12 Years a Slave is a film that intertwines the extremes – beauty and savagery, and it is accurate to say that there has been no other film with a relatively similar concept, that may be so liked for its honesty. One may wonder where the competition for the film actually lies, the answer to which is unknown. A story set in antebellum America (pre-Civil War era), this is definitely a strong contender to the coveted Academy Awards. Director Steve McQueen takes his audience on a journey that comes as a heartrendingly rude shock guaranteed to move you in ways you wouldn’t have imagined. This is a visual representation of all the written accounts of the slave culture that was so prevalent in the southern states of North America in the 19th Century. Not to forget the unflinching and intense nature in which the facts stare you in the face through the radical usage of image and sound in the film. From Gone With The Wind to Django Unchained, the concept is something all movie audiences are sure to have been familiarized with, yet this film gives you something new to look forward to. It’s the simplicity that draws you to it.


Based on a novel by the same name (an autobiography of Solomon Northup, played by British actor Chiwetel Ejiofor), the story flashbacks to the year 1841 when Northup lived as a free man with his wife and children in the town of Saratoga. What’s unforgivable is the way a respectable man is duped and hence sold into slavery on a plantation in Louisiana. This strong film turns into a tear-jerker the moment you find yourself empathizing with Solomon Northup through all the trial and tribulations that he has to undergo, just so he can survive. He doesn’t speak up for himself, it’s just his eyes and his body language that speak directly to the person on the other side. One day he is seen strolling in a lush green park as a free man and the very next, you see him bound by chains in a dark cell where you see the silver streak of moonlight lighting up this forced prisoner. The film chronicles the protagonist’s silent fight against the seemingly superior, white race. Solomon becomes Platt, gets beaten up for being who he is, is sold from one “master” to another, in this case Master Ford (played by Benedict Cumberbatch) to the maniacal Master Epps (played by Michael Fassbender, a character you will find yourself loathing towards the end of the film), but doesn’t lose the grit to be free someday.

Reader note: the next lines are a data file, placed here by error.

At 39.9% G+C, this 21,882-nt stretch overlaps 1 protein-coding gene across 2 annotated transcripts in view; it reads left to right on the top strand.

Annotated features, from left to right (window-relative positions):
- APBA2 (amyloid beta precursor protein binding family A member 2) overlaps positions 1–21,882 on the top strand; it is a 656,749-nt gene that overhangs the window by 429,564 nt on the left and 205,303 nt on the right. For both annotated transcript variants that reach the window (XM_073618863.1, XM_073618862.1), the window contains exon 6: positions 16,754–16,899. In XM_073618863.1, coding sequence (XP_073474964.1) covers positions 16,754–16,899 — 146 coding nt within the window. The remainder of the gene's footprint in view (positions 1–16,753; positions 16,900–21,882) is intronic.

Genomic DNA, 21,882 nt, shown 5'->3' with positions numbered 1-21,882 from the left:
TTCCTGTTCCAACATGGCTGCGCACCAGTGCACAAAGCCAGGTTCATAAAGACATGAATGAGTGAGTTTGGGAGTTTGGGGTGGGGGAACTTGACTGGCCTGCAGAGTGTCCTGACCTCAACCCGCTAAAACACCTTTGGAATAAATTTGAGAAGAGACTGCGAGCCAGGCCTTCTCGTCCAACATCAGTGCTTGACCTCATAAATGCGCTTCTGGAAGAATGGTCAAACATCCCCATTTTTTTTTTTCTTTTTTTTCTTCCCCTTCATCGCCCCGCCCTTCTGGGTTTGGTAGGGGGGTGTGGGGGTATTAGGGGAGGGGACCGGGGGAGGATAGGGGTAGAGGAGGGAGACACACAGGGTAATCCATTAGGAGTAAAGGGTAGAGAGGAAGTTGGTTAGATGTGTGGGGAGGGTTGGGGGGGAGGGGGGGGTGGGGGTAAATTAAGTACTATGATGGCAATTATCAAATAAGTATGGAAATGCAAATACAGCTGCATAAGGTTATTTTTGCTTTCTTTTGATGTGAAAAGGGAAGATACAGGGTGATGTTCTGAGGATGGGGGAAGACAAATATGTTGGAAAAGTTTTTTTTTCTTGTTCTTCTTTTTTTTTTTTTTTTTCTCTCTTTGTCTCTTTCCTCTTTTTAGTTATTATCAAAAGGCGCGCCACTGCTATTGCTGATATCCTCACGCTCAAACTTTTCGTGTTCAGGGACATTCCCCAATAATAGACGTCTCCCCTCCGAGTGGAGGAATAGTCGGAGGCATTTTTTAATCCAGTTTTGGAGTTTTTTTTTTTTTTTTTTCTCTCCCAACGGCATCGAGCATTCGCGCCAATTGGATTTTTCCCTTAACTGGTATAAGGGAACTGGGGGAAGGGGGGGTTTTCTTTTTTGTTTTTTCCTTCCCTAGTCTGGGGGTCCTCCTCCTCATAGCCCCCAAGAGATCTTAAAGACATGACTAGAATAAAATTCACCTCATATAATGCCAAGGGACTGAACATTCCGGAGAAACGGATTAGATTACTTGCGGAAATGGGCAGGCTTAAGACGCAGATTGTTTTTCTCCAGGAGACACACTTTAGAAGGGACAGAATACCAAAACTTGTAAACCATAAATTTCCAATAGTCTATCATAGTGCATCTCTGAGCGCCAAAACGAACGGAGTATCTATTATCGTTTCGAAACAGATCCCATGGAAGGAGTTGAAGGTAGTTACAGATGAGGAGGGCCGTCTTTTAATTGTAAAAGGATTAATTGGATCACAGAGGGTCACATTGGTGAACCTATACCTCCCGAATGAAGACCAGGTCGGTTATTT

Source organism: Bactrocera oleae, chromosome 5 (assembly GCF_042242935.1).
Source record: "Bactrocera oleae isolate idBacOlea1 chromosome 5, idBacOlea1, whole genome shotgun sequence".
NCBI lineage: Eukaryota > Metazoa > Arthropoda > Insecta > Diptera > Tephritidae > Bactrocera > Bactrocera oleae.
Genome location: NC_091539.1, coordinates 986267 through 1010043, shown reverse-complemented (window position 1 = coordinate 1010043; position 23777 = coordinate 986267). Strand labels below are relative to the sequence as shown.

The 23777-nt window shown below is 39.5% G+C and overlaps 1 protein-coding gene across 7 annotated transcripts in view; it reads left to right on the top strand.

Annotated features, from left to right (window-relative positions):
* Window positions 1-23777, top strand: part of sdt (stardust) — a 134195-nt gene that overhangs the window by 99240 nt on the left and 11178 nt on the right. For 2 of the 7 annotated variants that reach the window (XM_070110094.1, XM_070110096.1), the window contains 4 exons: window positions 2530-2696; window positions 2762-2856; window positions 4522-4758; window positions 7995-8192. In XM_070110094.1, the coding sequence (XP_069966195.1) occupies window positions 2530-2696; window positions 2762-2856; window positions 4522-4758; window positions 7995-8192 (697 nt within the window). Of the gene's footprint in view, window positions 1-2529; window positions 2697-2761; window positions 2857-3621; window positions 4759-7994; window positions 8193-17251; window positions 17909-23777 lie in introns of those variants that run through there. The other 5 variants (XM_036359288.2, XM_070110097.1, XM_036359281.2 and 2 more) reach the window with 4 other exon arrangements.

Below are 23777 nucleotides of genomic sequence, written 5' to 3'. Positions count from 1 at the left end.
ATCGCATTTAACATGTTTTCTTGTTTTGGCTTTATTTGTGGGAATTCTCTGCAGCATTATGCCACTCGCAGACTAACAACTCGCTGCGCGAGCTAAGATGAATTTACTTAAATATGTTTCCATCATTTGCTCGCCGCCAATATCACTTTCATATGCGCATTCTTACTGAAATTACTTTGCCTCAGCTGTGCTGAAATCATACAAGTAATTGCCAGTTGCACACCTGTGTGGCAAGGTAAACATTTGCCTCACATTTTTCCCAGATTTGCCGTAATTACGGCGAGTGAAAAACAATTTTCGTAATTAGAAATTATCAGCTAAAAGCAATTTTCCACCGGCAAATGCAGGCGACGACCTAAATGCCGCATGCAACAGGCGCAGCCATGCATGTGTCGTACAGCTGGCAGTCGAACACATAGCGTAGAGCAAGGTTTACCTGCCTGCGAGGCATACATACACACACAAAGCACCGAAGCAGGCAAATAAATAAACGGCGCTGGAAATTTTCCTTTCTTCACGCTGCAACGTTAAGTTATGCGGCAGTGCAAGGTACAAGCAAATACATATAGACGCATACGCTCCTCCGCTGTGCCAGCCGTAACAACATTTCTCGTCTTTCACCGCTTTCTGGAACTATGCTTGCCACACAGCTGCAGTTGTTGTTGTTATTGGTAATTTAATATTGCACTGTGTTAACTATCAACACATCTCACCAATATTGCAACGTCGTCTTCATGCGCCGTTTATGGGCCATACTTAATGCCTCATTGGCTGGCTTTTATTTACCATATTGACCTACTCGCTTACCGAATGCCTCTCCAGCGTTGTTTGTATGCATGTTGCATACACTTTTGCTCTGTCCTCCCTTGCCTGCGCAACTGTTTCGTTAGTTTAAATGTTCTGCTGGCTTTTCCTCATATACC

12 years is a pretty long time, even for those who were born with the idea of making peace with the idea of being a slave, a bonded labor. The antithesis of this evil comes in the form of a Canadian abolitionist (played by Brad Pitt), who maybe the least convincing of all characters in the film. He shows up in his angelic form out of nowhere and delivers the only weak link in a script such as this. However, this is something that is rather easy to forgive. One, because Mr. Pitt fits perfectly into the role. Two, because, he was instrumental in getting 12 Years a Slave to the screen, as one of the producers. And three, because, his message to Solomon about equality is a worthy one. "Your story is amazing, and in no way good", he says to Solomon. The film is nothing but amazing, especially when supported by such fantastic performances by the entire star cast.

Why you must watch this film?
12 Years a Slave is an honest and believable experience, with context to culture, location, people. Solomon Northup may be a tragic, sympathetic figure, however, he is no cathartic hero, like Django was. He is a victim, and the cumulative impact of the film is devastatingly overwhelming. Something that makes you develop a lump in your throat, from start to finish.

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